High yield sold off with other risk assets in April, with CCC and BB rated bonds underperforming. B-rated bonds were the best house in a bad neighborhood. At the issuer level, we continue to see increased dispersion in financial results, as investors are punishing companies that miss earnings. High yield looks cheaper as spreads are now pricing in a material slowdown and some defaults, but spreads are still not indicating recession risk. From a positioning standpoint, we are overweight building products, independent energy, and media and entertainment. We are underweight financials and consumer cyclicals. Overall, we are seeking yield with duration roughly below index; given the heightened uncertainty, we are trying to be surgical about where we take on duration risk.
The U.S. loan market continued to exhibit resilience amid ongoing broad market weakness, as the Index registered a gain of 22 bps in April. The asset class has fared considerably better than both bonds and equities, which have experienced sharp losses in 2022.
Performance among rating cohorts continued to reflect a risk-off tone. BB rated loans were on top of the leaderboard for a second consecutive month. From a market technicals perspective, new-issue activity increased relative to the muted levels experienced in the last two months. In April, total issuance was $35.5 billion, more than double March’s tally of just $17.3 billion and well ahead of February’s $23.9 billion. Arrangers syndicated a healthy slate of M&A-related deals, which represented approximately 51% of all transaction volume.
Collateralized loan obligations (CLOs) outperformed in April, and we see room for this to continue due to reduced issuance, attractive yields and investors’ healthy appetite for floating-rate/low-duration assets. We favor tier-1 managers and clean collateral pools with shorter spread duration, especially for positions with lower credit quality. In asset-backed securities (ABS), we maintain our positive outlook in the near term. After a successful cycle of transactions to open the quarter (spreads 5–15 bps tighter), we expect a reasonable new-issue pipeline to be well received and lead to additional spread tightening. New issue volume dropped by $4 billion in April to $23 billion. However, volume is up 48% relative to the comparable period in 2021.
In commercial mortgage-backed securities (CMBS), we maintain our neutral position in the near term. While issuance receded in April (and helped drive outperformance), the space has picked up correlation to broader risk markets since February and is expected to continue to do so until new-issuance volume further recedes. Fundamentals continue to improve, with delinquencies down 21 of the last 22 months to 3.5%. We continue to favor seasoned subordinate credit to on-the-run issuance with the exception of select single asset/single borrower securities and retain our long-standing bias against hotel and class B enclosed malls.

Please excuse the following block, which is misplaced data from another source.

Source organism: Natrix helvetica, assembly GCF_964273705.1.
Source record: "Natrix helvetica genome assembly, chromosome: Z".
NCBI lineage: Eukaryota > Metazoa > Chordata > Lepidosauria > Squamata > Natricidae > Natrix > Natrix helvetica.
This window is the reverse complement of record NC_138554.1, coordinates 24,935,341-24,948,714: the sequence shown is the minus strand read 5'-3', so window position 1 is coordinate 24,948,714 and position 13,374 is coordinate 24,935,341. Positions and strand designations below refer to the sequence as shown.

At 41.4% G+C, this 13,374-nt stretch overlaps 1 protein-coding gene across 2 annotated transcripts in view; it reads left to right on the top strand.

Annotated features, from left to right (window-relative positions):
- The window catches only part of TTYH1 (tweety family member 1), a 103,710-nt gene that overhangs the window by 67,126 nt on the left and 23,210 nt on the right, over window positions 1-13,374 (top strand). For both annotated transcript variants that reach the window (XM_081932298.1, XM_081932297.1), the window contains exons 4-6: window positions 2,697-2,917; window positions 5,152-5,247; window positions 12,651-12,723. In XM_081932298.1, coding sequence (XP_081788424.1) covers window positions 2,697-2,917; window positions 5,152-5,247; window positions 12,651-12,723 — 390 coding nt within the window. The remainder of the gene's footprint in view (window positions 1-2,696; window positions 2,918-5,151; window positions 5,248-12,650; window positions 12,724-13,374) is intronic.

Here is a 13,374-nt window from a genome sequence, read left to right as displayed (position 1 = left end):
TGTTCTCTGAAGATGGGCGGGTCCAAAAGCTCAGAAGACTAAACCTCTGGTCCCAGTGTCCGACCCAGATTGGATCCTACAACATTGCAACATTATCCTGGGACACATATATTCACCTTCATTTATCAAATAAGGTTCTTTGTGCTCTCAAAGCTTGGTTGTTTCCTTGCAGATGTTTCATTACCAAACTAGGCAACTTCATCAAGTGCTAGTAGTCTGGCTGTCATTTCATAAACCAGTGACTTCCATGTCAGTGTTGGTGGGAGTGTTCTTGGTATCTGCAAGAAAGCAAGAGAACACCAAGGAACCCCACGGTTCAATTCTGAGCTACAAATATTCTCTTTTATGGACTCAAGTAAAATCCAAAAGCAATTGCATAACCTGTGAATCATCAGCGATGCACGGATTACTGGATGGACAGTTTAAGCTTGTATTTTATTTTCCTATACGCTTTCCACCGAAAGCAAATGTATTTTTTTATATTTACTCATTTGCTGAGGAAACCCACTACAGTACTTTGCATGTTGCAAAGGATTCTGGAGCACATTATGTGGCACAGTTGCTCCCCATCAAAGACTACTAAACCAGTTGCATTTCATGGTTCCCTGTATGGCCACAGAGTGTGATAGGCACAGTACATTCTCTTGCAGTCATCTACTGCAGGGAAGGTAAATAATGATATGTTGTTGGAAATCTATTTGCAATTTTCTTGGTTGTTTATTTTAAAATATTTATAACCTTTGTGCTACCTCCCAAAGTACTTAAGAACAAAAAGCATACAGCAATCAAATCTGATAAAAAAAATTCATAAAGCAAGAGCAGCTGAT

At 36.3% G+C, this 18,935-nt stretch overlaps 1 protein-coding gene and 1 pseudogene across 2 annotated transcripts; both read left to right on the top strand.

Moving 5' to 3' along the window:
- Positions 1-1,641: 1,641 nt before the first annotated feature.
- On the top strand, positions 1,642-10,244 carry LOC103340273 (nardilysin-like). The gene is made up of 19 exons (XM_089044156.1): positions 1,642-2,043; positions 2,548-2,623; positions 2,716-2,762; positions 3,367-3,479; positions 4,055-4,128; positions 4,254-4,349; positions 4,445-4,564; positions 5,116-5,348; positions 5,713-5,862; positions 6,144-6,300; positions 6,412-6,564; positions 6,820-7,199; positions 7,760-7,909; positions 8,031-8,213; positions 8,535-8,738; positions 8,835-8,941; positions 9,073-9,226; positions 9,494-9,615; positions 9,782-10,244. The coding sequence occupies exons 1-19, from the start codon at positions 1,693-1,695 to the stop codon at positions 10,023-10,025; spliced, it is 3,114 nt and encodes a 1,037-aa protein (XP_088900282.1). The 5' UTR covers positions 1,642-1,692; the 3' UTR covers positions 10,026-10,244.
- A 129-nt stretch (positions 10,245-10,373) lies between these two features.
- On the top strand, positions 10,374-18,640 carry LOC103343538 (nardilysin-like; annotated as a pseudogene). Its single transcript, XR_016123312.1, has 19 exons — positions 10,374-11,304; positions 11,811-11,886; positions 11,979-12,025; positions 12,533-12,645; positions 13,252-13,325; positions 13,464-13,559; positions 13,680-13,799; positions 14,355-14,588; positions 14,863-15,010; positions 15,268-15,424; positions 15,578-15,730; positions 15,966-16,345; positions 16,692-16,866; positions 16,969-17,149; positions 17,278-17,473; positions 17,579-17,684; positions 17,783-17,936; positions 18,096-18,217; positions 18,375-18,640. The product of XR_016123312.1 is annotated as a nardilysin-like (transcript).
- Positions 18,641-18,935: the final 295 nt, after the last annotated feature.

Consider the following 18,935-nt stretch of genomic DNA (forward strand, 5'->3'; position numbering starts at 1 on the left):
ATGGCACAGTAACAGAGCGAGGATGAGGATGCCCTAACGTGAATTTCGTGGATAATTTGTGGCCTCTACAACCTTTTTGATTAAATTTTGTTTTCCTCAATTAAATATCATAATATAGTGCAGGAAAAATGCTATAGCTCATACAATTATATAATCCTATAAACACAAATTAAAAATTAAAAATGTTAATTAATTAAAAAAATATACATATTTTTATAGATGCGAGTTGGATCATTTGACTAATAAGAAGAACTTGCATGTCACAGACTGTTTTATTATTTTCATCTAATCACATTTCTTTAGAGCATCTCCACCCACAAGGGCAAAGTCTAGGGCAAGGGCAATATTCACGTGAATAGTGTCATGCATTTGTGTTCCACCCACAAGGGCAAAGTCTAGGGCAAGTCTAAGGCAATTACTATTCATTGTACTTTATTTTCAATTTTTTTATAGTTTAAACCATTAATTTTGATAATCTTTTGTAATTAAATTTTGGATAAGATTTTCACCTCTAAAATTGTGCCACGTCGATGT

In residential mortgage-backed securities, we remain positive. The housing market remains in expansion mode, as the space has been a clear beneficiary of the pandemic, catching up a decade of lost growth even after a historic run-up in house prices. Mortgage credit, after lagging growth in the broader economy on a secular basis, is also increasing in availability—a positive at this early stage. In addition, a paradigm shift in the residential mortgage prepayment market presents an interesting entry point; given that recent rate hikes have greatly improved the prepayment outlook, which was a thorn in the residential mortgage market’s side for much of 2021.
Emerging Market (EM) Debt
The global backdrop remains challenging for EM assets as continued inflation pressures, declining growth expectations, a hawkish Fed and a tightening of financial conditions are clear headwinds.
The potential for a slowdown in Chinese economic growth introduces risk of further downside despite the government's pledge to provide more stimulus. As the conflict in Ukraine continues, commodity prices are likely to remain at elevated levels (even if China slows).
Higher prices are an overall positive for EM markets particularly for external balances, but they will also put further pressure on domestic demand in Europe and Latin America where inflation is already running hot and the weight of food and energy in local CPI baskets is significant. An increasing number of governments have proposed subsidies to shield consumers from rising prices as social unrest is evident in some countries. Issues of food insecurity are growing but the risk currently predominates in frontier countries. Against this backdrop, we remain cautious on the asset class.